Apple reported its latest quarterly financial results yesterday, for the final quarter of 2019 – the company’s fiscal Q1. They were good: “Apple’s highest quarterly revenue ever,” according to CEO Tim Cook, who highlighted sales of iPhone 11 smartphones as well as new records for Apple’s services category (which includes Apple Music) and Wearables, Home and Accessories category (which includes the Home smart speaker and AirPods earphones).
The big figures: $91.8bn of quarterly revenue, up 9% year-on-year, and a net profit of $22.2bn, up by 11%. Services generated $12.7bn of revenue for Apple last quarter, up by 17% year-on-year, while the wearables, home and accessories category grew by 37% to $7.3bn. There wasn’t a new figure for Apple Music subscriptions, despite our hunch that the service may have reached 70 million subscribers now, but Apple said its music streaming offering “set an all-time revenue record” last quarter.
Music Ally has been crunching the last two and a quarter years’ worth of Apple financials to explore the growth of that larger services category. It’s been consistently showing strong year-on-year growth for Apple: 19%, 16%, 13%, 18% and 17% in the last five quarters respectively. It breaks out of the spike-cycle of Apple’s hardware products too: services revenue has been growing by an average of 4.3% quarter-on-quarter since the start of 2018.
Services is also growing in importance for Apple’s business overall. In the final quarter of 2017, it accounted for 10.3% of Apple’s overall revenues. A year later, it was 12.9%, and a year after that (the final quarter of 2019) it was 13.9%. Bear in mind Q4 is Apple’s biggest period for hardware sales every year: in the first three quarters of 2019, services accounted for 19.7%, 21.3% and 19.5% respectively of Apple’s total revenue.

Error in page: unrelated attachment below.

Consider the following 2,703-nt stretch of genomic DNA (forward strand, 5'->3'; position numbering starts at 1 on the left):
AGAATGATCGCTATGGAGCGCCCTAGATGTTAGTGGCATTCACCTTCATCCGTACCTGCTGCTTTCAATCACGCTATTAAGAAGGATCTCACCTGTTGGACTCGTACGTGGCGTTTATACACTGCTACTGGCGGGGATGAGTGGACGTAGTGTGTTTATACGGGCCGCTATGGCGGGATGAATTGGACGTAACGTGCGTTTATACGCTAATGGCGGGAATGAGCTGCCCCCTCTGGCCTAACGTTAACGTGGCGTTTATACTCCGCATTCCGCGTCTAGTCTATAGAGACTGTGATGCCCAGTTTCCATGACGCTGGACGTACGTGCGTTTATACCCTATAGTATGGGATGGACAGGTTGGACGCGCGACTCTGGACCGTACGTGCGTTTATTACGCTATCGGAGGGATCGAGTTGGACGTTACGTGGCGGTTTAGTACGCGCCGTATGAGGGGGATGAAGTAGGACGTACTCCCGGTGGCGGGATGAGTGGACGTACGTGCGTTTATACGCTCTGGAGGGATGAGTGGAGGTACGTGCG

(Also notable: Apple’s cost of sales for services has been shrinking as a percentage of its services revenues: from 41.7% in Q4 2017 to 37.2% in Q4 2018, and now 35.6% in Q4 2019. Remember, while music-licensing costs are part of this, they’re far from the full story, but it’s an interesting trend nonetheless.)
More figures? Apple’s active installed base of devices is now 1.5bn, up by more than 100m in the last year. “We now have over 480 million paid subscriptions across the services on our platform, up 120 million from a year ago,” CFO Luca Maestri told analysts in Apple’s earnings call. The company expects that to reach 500m this quarter, and has increased its target for the end of 2020 to 600m paid subscriptions.
Apple Music is part of this, of course, but the company will be hoping its TV, news, games and iCloud subs also fuel this growth. It also says that its previously-announced goal of doubling its fiscal 2016 services revenue in its fiscal 2020 is on track.